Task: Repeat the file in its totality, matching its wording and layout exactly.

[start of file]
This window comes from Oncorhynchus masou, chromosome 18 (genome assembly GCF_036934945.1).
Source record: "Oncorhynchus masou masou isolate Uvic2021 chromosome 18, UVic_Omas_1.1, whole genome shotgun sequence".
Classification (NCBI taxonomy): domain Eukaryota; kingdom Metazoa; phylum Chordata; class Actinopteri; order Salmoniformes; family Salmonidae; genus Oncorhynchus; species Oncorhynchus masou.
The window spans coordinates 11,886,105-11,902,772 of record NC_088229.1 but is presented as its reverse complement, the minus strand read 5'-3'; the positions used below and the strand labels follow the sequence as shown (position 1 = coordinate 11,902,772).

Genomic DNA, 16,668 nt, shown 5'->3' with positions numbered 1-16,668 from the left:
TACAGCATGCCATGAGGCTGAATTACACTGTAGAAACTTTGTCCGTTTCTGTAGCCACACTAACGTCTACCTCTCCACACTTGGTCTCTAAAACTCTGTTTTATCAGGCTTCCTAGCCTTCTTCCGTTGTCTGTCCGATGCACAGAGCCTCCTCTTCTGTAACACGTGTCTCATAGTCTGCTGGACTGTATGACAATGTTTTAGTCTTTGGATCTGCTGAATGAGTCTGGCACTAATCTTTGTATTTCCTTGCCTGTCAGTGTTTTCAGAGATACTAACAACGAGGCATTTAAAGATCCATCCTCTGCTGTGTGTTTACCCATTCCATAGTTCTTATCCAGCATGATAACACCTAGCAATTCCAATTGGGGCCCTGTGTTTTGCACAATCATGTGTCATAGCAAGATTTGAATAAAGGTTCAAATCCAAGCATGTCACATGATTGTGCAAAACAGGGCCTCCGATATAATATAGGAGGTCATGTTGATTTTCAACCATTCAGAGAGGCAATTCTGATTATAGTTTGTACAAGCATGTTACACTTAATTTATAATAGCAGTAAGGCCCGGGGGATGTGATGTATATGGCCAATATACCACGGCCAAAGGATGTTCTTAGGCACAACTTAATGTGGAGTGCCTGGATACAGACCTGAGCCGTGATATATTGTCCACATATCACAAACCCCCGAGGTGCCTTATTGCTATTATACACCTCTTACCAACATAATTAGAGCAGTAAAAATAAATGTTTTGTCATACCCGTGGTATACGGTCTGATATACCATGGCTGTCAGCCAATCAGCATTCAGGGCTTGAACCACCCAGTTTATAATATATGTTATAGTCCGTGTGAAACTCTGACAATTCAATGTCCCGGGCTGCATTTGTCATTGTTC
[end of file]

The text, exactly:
This window comes from Oncorhynchus masou, chromosome 18 (genome assembly GCF_036934945.1).
Source record: "Oncorhynchus masou masou isolate Uvic2021 chromosome 18, UVic_Omas_1.1, whole genome shotgun sequence".
Classification (NCBI taxonomy): domain Eukaryota; kingdom Metazoa; phylum Chordata; class Actinopteri; order Salmoniformes; family Salmonidae; genus Oncorhynchus; species Oncorhynchus masou.
The window spans coordinates 11,886,105-11,902,772 of record NC_088229.1 but is presented as its reverse complement, the minus strand read 5'-3'; the positions used below and the strand labels follow the sequence as shown (position 1 = coordinate 11,902,772).

Genomic DNA, 16,668 nt, shown 5'->3' with positions numbered 1-16,668 from the left:
TACAGCATGCCATGAGGCTGAATTACACTGTAGAAACTTTGTCCGTTTCTGTAGCCACACTAACGTCTACCTCTCCACACTTGGTCTCTAAAACTCTGTTTTATCAGGCTTCCTAGCCTTCTTCCGTTGTCTGTCCGATGCACAGAGCCTCCTCTTCTGTAACACGTGTCTCATAGTCTGCTGGACTGTATGACAATGTTTTAGTCTTTGGATCTGCTGAATGAGTCTGGCACTAATCTTTGTATTTCCTTGCCTGTCAGTGTTTTCAGAGATACTAACAACGAGGCATTTAAAGATCCATCCTCTGCTGTGTGTTTACCCATTCCATAGTTCTTATCCAGCATGATAACACCTAGCAATTCCAATTGGGGCCCTGTGTTTTGCACAATCATGTGTCATAGCAAGATTTGAATAAAGGTTCAAATCCAAGCATGTCACATGATTGTGCAAAACAGGGCCTCCGATATAATATAGGAGGTCATGTTGATTTTCAACCATTCAGAGAGGCAATTCTGATTATAGTTTGTACAAGCATGTTACACTTAATTTATAATAGCAGTAAGGCCCGGGGGATGTGATGTATATGGCCAATATACCACGGCCAAAGGATGTTCTTAGGCACAACTTAATGTGGAGTGCCTGGATACAGACCTGAGCCGTGATATATTGTCCACATATCACAAACCCCCGAGGTGCCTTATTGCTATTATACACCTCTTACCAACATAATTAGAGCAGTAAAAATAAATGTTTTGTCATACCCGTGGTATACGGTCTGATATACCATGGCTGTCAGCCAATCAGCATTCAGGGCTTGAACCACCCAGTTTATAATATATGTTATAGTCCGTGTGAAACTCTGACAATTCAATGTCCCGGGCTGCATTTGTCATTGTTC